Fostall said that there were numerous challenges to creating and developing the iPhone because his teams had until then only worked with keyboards and mice, which was really the standard for most developers. “Every single part of the device had to be rebuilt for touch,” Fostall said. He also had told the court that the team working on “Project Purple” consisted of 1,000 people who would directly report to him. He said that when he holds “all-staff meetings” that number rapidly increases to around 2,000. That’s got to be one big conference room.
He continued to say that he invented a patent for “double-tapping” on Web pages because he was using a Prototype of the iPhone to surf the web when he realized that he was using a lot of time zooming and pinching the page to fit text on the screen.
“I realized that I had this incredibly powerful device, why can’t it figure out the right size for me?” he stated. With that, he challenged his team to make the iOS software automatically size the text to the center of the screen when he or anyone double-tapped around a Web page. I feel like this is a really silly patent. Sure, he invented it but is patenting something like that really necessary? I’d almost be happy to let people use that technology just because of its ease of use.
Earlier this week a 99-page document filed in the case revealed the earlier iPhone prototypes considered by the company. They dated back to as early as 2006. It showed a lot of bulky backsides and angled edges. Thankfully they crossed those out. Some other documents showed different variations on the iPad design too.
Christopher Stringer, the company’s first witness, walked through many of the different prototypes on Tuesday. He said that that the design team works around a table in a “kitchen,” translating different ideas to sketches and computer designs and then ultimately to 3-D Models. After Apple was asked how they got the final iPhone design, Stringer said that, “it was the most beautiful of our designs…When we realized what we got, we knew.” The iPhone almost didn’t get off the ground though. Stringer said even Steve Jobs had doubts Apple would be able to deliver the “Unprecedented” design.
In another part of Phil Schillers testimony, he discussed a customer survey of various iPhone purchasers. The issue of market research has been of a special interest to both Apple fans and watchers because of how Jobs maintained that the company didn’t rely on tools like Focus Group in figuring out how to create a new product.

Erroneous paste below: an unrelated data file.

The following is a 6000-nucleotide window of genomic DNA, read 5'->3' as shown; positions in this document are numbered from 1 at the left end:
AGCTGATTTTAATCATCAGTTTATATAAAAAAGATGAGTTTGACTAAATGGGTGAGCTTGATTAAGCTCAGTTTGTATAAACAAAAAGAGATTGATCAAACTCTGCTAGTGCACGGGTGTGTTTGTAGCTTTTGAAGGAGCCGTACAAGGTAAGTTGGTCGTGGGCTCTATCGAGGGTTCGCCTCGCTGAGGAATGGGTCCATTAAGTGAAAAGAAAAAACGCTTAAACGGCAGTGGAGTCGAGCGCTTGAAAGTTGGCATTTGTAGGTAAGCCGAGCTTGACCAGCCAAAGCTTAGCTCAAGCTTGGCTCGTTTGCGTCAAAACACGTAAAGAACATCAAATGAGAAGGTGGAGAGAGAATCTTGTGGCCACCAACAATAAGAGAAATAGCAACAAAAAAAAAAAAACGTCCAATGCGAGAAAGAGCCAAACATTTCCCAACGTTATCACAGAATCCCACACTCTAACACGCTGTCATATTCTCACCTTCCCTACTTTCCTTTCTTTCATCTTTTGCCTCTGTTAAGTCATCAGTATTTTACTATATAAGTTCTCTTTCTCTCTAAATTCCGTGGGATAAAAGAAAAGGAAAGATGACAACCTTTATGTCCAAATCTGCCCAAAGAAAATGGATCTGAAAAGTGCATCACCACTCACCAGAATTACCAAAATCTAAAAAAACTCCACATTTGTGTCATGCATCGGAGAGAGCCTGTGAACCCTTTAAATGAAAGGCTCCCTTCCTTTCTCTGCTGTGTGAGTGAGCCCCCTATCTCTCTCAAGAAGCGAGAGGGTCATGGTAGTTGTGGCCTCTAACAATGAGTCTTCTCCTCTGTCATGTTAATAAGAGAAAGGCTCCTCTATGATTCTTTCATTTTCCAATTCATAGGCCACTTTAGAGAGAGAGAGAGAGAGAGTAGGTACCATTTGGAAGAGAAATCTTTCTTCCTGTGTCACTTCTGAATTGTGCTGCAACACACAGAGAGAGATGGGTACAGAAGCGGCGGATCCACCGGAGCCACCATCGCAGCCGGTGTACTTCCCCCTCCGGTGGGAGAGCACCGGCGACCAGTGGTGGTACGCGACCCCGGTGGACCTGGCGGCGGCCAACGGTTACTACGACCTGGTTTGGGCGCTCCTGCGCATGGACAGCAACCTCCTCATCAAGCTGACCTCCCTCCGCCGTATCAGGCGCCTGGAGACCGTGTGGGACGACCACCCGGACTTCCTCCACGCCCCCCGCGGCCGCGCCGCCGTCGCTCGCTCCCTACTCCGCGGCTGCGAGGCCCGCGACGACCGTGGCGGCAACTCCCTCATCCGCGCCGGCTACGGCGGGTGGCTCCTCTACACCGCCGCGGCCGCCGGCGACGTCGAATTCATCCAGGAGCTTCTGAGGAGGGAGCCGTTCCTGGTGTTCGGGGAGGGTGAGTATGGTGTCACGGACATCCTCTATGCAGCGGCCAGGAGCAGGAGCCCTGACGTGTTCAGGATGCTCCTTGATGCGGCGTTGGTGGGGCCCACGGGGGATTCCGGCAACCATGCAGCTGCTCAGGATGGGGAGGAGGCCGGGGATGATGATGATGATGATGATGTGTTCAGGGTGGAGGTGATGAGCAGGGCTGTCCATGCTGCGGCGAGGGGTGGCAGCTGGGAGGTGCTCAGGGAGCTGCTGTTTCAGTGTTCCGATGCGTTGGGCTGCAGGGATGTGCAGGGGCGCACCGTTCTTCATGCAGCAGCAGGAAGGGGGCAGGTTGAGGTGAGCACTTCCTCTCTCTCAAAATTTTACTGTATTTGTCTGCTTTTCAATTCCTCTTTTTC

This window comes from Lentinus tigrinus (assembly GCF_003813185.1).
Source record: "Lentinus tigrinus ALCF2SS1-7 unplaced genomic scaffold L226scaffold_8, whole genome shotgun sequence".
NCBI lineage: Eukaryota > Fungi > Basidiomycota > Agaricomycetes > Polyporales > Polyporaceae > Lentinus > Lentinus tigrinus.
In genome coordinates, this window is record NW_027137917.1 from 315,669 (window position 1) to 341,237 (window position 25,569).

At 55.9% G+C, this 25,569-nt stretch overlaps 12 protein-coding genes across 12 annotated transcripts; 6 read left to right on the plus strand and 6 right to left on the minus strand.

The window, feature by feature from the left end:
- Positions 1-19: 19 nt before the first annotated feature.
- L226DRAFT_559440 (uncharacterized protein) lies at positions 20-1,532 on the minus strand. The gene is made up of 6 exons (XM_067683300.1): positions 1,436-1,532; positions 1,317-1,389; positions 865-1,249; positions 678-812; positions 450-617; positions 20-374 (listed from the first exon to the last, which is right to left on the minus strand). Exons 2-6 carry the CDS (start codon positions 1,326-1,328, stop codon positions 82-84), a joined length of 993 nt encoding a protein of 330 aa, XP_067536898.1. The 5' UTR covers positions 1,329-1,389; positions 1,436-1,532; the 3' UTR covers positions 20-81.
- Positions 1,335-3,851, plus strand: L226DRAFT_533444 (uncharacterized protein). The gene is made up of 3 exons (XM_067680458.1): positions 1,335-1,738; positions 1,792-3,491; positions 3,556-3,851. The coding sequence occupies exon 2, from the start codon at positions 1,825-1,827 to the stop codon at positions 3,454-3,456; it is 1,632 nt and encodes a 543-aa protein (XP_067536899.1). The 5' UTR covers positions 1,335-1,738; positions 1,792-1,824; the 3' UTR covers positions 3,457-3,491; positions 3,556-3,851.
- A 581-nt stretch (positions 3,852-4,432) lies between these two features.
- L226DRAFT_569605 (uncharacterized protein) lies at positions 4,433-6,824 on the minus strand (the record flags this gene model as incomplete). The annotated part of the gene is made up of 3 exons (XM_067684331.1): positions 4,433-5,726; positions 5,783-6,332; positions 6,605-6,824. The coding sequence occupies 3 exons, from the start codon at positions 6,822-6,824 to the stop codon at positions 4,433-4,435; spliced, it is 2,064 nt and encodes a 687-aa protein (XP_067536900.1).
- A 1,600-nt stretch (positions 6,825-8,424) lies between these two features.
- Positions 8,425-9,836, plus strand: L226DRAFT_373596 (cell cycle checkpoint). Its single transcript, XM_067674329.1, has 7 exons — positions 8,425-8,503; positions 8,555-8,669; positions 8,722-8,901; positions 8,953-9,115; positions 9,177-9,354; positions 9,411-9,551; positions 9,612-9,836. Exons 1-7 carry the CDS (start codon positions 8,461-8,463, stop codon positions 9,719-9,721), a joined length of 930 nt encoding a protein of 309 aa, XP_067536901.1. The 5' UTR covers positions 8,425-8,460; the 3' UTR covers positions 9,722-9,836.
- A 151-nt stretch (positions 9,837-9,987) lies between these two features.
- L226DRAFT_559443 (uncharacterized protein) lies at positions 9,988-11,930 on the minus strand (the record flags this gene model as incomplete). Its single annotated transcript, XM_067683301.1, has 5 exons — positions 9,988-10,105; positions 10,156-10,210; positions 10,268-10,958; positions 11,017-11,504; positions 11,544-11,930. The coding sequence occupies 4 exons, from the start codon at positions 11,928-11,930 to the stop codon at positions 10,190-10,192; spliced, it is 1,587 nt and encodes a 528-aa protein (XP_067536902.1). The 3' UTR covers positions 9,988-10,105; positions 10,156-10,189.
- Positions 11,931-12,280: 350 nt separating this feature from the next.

Long before the trial opened, a May 2011 survey of iPhone owners was filed as evidence for some reason. The document showed, among various other things, that trusting in the company’s product or brand was a factor in buying decisions in countries that include both the United States and China. Schiller had testified that these surveys are very important “trade secrets” because while it is fairly easy to survey its own customers, it’s very, very difficult to survey a competitor’s customers. Information that wasn’t shared with the jurors is what has triggered a lot of the red lights and such. District Judge Lucy Koh told Samsung earlier this week that they were not allowed to introduce any documents that shows that the iPhone was inspired by Sony products which was an attempt to weaken Apple positions that the iPhone was an original design copied by Samsung.
This is all pretty ridiculous. I mean honestly, how does Samsung’s phones even remotely look like an Apple product? I think they’re just trying to eliminate their competition through backside ways instead of making the better product. In fact, they probably know that their product is becoming worthless because of how advanced the Android phones and tablets are becoming. I really can’t wait for them to start bullying ASUS now. Apple seriously needs to back off and let the people who are innovating the market get the spotlight. They haven’t been able to make something better than current Android phones because iOS isn’t an open platform.
I’m sure if they were to make it an open platform there would be a lot of things coming out of the wood work making some court cases irrelevant. I really don’t understand why this company is so focused on getting money out of supposed “damages.” People have preferences and a simple double tap on the screen shouldn’t be patented or have any right to be patented. Talk about limiting the creativity in the industry.
What do you think? Has this litigation finally gone off the deep end? Is it a worthless cause? Do you think that the court will rule in Apple’s favor or Samsungs?